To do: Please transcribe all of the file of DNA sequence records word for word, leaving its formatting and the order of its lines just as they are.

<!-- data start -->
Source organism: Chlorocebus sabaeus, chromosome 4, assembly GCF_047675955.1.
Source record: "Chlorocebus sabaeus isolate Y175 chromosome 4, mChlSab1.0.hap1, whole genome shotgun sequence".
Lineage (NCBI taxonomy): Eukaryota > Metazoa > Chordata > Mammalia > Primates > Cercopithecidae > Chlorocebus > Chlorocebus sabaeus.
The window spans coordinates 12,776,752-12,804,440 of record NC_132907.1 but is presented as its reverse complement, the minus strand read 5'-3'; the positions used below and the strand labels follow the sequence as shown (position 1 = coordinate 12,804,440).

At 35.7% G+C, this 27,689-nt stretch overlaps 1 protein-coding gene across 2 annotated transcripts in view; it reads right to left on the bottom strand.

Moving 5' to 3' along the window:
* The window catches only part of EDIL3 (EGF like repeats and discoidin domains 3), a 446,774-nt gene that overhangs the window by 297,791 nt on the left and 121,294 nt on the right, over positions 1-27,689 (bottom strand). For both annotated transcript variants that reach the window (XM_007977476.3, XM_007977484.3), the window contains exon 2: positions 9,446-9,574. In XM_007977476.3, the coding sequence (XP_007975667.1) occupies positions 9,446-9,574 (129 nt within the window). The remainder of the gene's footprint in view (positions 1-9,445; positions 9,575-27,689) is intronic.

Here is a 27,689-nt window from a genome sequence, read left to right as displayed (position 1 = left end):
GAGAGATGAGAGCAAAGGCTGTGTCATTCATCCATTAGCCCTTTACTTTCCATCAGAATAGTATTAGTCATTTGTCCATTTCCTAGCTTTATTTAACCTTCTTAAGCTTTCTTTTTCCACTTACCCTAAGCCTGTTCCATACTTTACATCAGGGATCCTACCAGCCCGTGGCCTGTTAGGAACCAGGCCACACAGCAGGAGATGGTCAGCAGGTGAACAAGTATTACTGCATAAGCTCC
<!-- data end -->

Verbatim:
Source organism: Chlorocebus sabaeus, chromosome 4, assembly GCF_047675955.1.
Source record: "Chlorocebus sabaeus isolate Y175 chromosome 4, mChlSab1.0.hap1, whole genome shotgun sequence".
Lineage (NCBI taxonomy): Eukaryota > Metazoa > Chordata > Mammalia > Primates > Cercopithecidae > Chlorocebus > Chlorocebus sabaeus.
The window spans coordinates 12,776,752-12,804,440 of record NC_132907.1 but is presented as its reverse complement, the minus strand read 5'-3'; the positions used below and the strand labels follow the sequence as shown (position 1 = coordinate 12,804,440).

At 35.7% G+C, this 27,689-nt stretch overlaps 1 protein-coding gene across 2 annotated transcripts in view; it reads right to left on the bottom strand.

Moving 5' to 3' along the window:
* The window catches only part of EDIL3 (EGF like repeats and discoidin domains 3), a 446,774-nt gene that overhangs the window by 297,791 nt on the left and 121,294 nt on the right, over positions 1-27,689 (bottom strand). For both annotated transcript variants that reach the window (XM_007977476.3, XM_007977484.3), the window contains exon 2: positions 9,446-9,574. In XM_007977476.3, the coding sequence (XP_007975667.1) occupies positions 9,446-9,574 (129 nt within the window). The remainder of the gene's footprint in view (positions 1-9,445; positions 9,575-27,689) is intronic.

Here is a 27,689-nt window from a genome sequence, read left to right as displayed (position 1 = left end):
GAGAGATGAGAGCAAAGGCTGTGTCATTCATCCATTAGCCCTTTACTTTCCATCAGAATAGTATTAGTCATTTGTCCATTTCCTAGCTTTATTTAACCTTCTTAAGCTTTCTTTTTCCACTTACCCTAAGCCTGTTCCATACTTTACATCAGGGATCCTACCAGCCCGTGGCCTGTTAGGAACCAGGCCACACAGCAGGAGATGGTCAGCAGGTGAACAAGTATTACTGCATAAGCTCC